If you looked at the UK's top 100 companies, and analysed their management structure, we would doubt if more than 10% of any one company moved jobs in a 12 month period, never mind move to a rival company in the same sector. Yet in professional football in England, the rate of change is frightening.
The likes of Liverpool, Blackburn Rovers, Preston North End, Newcastle United and Charlton Athletic make up just some of the clubs who have succumbed to managerial changes this season.
This season aside, in the last 10 seasons there have been no less than 513 managerial changes - or 51.3 per season. Given that there are only 92 clubs in the Premier League and Football League combined that represents nearer 60% than 50%.
Contrary to popular belief, that trend has not suddenly escalated - there were 55 changes in 2000/01 and a staggering 75 the following year.
So far this season, the total is 30 - that figure was not reached until 1st March last season - which would suggest there will be more changes this time around - and the likelihood is, that more than the 52 managerial changes for 2009/10 will be surpassed.
Imagine if Tesco saw nearly 60% of their store managers move to Sainsburys, Asda or Morrisons every year. They would be in chaos.
In our opinion this turmoil on the football side can only lead to big negatives within the game as a whole and that affects commercial revenues in the long term.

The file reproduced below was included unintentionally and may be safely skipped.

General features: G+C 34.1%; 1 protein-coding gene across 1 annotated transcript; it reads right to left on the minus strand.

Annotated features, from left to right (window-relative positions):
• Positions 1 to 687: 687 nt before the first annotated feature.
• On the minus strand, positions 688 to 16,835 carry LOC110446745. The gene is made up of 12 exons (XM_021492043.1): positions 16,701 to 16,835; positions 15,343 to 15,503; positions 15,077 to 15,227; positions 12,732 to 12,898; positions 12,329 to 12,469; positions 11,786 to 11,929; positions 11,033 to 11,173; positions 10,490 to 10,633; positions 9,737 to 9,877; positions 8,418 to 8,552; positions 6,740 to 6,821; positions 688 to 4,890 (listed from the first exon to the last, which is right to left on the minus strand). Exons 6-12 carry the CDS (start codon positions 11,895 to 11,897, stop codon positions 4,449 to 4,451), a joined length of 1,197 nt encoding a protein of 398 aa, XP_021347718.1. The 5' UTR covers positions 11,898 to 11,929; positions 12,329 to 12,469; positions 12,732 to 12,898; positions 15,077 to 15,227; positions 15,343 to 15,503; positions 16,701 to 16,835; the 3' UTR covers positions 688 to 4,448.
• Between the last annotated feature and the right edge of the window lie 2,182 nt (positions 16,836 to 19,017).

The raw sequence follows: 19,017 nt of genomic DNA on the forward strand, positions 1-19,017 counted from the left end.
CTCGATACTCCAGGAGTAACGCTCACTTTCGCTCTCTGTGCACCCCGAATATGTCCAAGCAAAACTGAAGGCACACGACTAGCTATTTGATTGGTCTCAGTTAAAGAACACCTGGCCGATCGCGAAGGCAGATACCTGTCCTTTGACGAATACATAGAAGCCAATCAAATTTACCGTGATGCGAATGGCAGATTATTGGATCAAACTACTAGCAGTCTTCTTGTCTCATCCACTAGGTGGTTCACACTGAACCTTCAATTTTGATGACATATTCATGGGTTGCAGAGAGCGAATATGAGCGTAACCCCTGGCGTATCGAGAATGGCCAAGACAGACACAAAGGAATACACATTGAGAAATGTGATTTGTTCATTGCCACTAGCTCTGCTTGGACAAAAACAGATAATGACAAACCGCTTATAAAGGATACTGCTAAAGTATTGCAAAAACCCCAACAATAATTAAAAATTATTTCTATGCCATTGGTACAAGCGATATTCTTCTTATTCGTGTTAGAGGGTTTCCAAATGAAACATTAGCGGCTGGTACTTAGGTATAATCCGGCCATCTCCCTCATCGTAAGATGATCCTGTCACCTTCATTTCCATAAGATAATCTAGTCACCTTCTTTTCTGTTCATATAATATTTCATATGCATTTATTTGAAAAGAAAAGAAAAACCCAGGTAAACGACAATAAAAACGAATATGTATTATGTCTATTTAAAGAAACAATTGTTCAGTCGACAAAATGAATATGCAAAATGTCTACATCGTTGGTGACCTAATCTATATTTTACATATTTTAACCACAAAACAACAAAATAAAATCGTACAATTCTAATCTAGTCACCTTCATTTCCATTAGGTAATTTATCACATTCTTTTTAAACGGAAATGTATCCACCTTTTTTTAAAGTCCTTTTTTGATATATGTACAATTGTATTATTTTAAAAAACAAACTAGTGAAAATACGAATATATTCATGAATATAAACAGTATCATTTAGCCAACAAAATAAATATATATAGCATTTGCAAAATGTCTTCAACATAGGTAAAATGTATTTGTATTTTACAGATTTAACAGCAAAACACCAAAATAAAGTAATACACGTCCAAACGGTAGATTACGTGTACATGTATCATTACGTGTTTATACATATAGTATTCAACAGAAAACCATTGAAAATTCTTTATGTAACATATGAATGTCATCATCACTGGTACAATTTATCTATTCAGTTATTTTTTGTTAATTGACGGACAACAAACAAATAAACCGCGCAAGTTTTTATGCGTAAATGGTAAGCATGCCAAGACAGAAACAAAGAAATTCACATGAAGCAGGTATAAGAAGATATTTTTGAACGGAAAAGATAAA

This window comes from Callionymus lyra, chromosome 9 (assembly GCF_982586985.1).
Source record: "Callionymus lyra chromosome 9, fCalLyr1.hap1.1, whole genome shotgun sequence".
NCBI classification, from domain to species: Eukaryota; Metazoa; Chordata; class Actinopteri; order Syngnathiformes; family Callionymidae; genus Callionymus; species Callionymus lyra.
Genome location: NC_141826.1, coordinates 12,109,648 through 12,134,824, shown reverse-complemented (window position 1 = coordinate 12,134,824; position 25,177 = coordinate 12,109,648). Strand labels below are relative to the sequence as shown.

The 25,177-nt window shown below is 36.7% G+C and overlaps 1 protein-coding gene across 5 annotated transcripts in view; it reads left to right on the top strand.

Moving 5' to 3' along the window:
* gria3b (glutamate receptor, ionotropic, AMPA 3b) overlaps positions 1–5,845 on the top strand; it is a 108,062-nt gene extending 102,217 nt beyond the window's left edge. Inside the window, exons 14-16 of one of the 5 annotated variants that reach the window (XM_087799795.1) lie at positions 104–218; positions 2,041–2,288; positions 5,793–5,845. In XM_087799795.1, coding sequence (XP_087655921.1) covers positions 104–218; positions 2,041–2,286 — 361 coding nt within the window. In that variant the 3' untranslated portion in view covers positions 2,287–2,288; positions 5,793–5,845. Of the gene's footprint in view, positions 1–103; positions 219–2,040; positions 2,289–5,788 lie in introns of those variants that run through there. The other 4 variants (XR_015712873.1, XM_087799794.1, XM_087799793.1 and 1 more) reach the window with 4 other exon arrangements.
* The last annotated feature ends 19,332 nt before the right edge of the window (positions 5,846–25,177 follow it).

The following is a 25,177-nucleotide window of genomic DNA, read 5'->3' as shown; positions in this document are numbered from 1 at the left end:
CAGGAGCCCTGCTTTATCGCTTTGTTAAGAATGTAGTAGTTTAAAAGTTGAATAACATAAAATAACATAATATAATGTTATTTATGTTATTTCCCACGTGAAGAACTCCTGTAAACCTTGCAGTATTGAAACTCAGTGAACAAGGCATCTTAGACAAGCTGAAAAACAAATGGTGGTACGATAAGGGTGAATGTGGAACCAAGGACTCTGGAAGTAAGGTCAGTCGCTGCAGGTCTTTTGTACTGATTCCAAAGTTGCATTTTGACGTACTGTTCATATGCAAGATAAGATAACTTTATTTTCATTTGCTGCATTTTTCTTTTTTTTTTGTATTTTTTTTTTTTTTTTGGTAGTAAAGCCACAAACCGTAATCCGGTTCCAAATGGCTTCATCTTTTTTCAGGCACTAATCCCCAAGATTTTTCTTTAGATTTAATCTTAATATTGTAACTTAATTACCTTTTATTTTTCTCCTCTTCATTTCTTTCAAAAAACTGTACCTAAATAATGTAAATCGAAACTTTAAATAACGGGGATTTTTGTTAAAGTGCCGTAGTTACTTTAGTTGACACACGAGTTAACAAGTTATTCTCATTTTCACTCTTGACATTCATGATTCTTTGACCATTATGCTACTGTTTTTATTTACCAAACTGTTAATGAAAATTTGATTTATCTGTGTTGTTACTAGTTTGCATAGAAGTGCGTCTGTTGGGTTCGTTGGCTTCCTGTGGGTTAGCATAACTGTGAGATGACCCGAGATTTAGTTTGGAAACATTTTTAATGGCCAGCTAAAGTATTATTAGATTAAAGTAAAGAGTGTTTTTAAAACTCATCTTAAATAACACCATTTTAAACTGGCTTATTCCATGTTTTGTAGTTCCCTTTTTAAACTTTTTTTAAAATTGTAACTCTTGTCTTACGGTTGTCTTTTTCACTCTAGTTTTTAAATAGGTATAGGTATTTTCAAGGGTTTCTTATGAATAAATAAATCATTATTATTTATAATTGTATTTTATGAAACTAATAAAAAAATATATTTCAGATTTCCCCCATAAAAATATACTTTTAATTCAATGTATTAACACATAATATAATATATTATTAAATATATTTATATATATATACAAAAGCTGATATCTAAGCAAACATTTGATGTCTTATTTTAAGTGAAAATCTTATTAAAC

The LMA - as you would expect from what is effectively the managers’ trade union, are vociferous when it looks like one of their own has been unfairly treated - yet all too often it is their members who decide to jump ship for a 'bigger and better' club, Micky Adams to Sheffield United from Port Vale being a classic example.
Clubs need financial stability, changing managers not only brings uncertainty, it in many cases involves cost - recruitment, pay-offs etc. Money most clubs can't afford.
Only six managers have been in post more than five seasons!!! (For the quiz fanatics they are Sir Alex Ferguson, Arsene Wenger, John Coleman, David Moyes, John Still and Dave Jones)
One solution would be, with some safeguards (illness, misbehaviour etc), to make every side end the season with the same manager.
There are those who will say this takes away choice and the need to react - but if it is the same for every club, surely in the long run it would make financial sense.
Whichever way you look at it - someone has to finish top and someone has to finish bottom!